Although noninvasive neoplasia can be resected using EMR or piecemeal EMR regardless of size, ESD can also be attempted for noninvasive lesions ≥2 cm, especially in experienced institutions, to accomplish en bloc resection and to decrease local recurrence. When a lesion with suspected superficial submucosal invasion cannot be optimally and radically removed using a snare-based technique, en bloc resection with ESD is strongly recommended. Surgical resection is definitely recommended for lesions for which there is high confidence about the presence of deep submucosal invasion [36].
In a Spanish study analyzing 2,123 colon lesions >1 cm, a pedunculated morphology, ulceration, depressed area, or nodular mixed morphology affected the diagnostic accuracy of the NICE classification. Moreover, there remained subgroups of lesions for which endoscopic estimation of the invasion depth was difficult, including NICE type 2 with depressed area, NICE type 2 nodular mixed type, and NICE type 3 nonpedunculated polyps without ulceration. The authors proposed a management algorithm for polyps >1 cm according to the probability of deep invasion and endoscopic resectability (Fig. 2) [37].
Even with all the currently available modalities for estimating the invasion depth before colorectal ESD, including the assessment of gross features, NBI, and magnifying chromoendoscopy, a perfect estimation is not possible; thus, the clinical decision after colorectal ESD should be mainly based on the final histopathologic results. As mentioned earlier, additional surgery should be considered when the resected specimen shows unfavorable histologic findings [5,6].


Estimation of the invasion depth is an important step for successful colorectal ESD. Currently, NBI magnifying endoscopy is one of the most useful and practical methods of estimating the invasion depth of colorectal tumors. Although JNET type 2B (irregular vessel and surface pattern) represents high-grade intramucosal neoplasia/shallow submucosal invasive cancer, it also occasionally suggests deep submucosal invasive cancer or low-grade intramucosal neoplasm. Magnifying chromoendoscopy is recommended for JNET type 2B lesions, and more studies are required to elucidate how much diagnostic accuracy can be improved by additional magnifying chromoendoscopy.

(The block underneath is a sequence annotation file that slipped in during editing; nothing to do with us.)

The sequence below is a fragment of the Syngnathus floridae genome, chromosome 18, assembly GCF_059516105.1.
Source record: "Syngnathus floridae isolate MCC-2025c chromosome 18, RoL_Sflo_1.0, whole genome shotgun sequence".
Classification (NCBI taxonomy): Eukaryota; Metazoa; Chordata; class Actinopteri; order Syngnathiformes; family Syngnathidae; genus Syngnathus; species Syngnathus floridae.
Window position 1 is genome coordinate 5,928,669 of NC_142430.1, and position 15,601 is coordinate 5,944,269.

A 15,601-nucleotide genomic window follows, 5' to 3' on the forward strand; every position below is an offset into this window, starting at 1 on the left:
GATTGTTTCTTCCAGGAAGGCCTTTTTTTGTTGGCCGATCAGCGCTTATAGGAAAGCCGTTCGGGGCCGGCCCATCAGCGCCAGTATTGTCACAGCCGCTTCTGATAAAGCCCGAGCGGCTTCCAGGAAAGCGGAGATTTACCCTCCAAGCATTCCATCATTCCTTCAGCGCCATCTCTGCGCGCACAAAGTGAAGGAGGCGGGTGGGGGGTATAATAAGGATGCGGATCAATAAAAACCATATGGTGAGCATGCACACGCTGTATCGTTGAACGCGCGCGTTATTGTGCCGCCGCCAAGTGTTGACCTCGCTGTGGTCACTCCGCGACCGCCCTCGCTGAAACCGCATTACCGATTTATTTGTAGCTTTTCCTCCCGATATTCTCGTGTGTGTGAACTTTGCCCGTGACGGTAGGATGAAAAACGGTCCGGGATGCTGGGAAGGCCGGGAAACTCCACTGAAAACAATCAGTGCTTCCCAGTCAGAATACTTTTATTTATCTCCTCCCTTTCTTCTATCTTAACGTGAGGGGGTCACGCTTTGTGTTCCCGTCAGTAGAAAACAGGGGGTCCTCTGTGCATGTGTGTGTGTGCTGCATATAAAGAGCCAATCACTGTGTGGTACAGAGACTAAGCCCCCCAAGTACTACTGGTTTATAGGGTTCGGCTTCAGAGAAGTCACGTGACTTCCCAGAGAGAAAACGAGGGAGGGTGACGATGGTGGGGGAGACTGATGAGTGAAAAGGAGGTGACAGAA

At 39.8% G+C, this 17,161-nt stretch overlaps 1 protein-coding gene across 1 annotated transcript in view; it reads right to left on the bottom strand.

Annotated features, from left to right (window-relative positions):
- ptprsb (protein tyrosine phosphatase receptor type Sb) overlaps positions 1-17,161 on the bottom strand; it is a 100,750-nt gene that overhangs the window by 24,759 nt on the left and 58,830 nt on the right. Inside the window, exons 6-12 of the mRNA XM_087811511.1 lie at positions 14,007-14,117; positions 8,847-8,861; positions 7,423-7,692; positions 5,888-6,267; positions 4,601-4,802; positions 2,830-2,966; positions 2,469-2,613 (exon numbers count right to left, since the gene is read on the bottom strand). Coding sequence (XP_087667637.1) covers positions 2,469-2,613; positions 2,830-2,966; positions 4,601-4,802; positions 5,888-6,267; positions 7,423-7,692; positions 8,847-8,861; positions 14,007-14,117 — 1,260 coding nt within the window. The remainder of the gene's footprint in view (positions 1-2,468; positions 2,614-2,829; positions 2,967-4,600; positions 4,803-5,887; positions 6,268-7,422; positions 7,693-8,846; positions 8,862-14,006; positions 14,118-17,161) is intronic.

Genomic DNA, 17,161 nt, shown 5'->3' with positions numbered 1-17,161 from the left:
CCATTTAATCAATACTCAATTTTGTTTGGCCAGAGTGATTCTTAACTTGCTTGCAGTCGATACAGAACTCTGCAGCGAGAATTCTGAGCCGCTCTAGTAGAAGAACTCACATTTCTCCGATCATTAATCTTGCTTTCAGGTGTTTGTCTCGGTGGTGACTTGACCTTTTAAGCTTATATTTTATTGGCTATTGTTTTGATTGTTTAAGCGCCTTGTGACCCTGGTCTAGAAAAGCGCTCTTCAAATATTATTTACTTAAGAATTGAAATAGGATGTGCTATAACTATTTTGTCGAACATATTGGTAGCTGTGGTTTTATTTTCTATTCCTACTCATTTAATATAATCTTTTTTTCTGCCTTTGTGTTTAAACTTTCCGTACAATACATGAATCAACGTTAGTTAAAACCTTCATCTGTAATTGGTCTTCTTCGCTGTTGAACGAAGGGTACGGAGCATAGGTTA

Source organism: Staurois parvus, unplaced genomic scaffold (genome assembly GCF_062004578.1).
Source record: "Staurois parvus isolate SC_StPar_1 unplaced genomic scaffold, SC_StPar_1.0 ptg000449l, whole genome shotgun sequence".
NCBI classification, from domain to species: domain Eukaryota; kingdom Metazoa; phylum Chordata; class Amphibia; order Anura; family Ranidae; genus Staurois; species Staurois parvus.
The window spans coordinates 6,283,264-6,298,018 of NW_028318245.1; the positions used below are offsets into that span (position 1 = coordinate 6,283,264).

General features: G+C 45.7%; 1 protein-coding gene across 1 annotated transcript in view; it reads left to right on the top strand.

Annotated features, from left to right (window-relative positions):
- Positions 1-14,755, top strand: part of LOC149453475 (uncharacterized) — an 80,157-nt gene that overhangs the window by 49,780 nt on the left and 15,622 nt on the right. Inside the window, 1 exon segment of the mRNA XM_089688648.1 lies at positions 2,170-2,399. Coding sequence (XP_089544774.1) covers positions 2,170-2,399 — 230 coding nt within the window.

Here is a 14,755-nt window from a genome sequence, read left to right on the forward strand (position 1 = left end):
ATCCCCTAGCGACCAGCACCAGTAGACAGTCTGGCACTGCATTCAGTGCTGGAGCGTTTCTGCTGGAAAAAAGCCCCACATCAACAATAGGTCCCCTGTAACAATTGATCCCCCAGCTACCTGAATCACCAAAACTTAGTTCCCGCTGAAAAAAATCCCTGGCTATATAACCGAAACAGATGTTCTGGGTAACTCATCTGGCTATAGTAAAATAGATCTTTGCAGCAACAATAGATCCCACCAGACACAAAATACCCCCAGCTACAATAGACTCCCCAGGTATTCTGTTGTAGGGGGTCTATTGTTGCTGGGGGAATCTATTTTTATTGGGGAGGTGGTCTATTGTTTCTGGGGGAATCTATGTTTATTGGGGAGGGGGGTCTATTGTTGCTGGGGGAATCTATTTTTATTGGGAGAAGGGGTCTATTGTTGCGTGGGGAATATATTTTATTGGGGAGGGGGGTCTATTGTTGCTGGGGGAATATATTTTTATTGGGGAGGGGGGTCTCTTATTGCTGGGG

Conflicts of Interest:The authors have no financial conflicts of interest.

Fig. 1.
Strategy for the endoscopic treatment of colorectal lesions according to the Japan Narrow-band Imaging (NBI) Expert Team (JNET) classification. The dotted arrows suggest that magnifying chromoendoscopy for pit pattern diagnosis can be performed in selected cases of JNET 2A or 3 with low confidence. EUS, endoscopic ultrasonography; SSA/P, sessile serrated adenoma/polyp (Adapted and modified from Sumimoto et al. [37].
Fig. 2.
Proposed treatment algorithm based on the probability of deep invasion and endoscopic resectability (Adapted and modified from Puig et al. [37]. LST-G, laterally spreading tumor-granular; NICE, narrow-band imaging international colorectal endoscopic.
Table 1.
The Japan Narrow-Band Imaging Expert Team Classification (Adapted and modified from Sano et al. [23]
Type 1 Type 2A Type 2B Type 3
NICE classification Type 1 Type 2 Type 3
Vessel pattern Invisiblea) Regular caliber Variable caliber Loose vessel areas
Regular distribution (meshed/spiral pattern)b) Irregular distribution Interruption of thick vessels
Surface pattern Regular dark or white spots Regular (tubular/branched/papillary) Irregular or obscure Amorphous areas
Similar to surrounding normal mucosa
Most likely histology Hyperplastic polyp/ Sessile serrated polyp Low grade intramucosal neoplasm High grade intramucosal neoplasm/ Shallow submucosal invasive cancerc) Deep submucosal invasive cancer
Endoscopic images ce-2019-012i1.jpg ce-2019-012i2.jpg ce-2019-012i3.jpg ce-2019-012i4.jpg

NICE, narrow-band imaging international colorectal endoscopic.

a) If visible, the caliber in the lesion is similar to surrounding normal mucosa.

b) Microvessels are often distributed in a punctate pattern and well-ordered reticular or spiral vessels may not be observed in depressed lesions.

c) Deep submucosal invasive cancer may be included.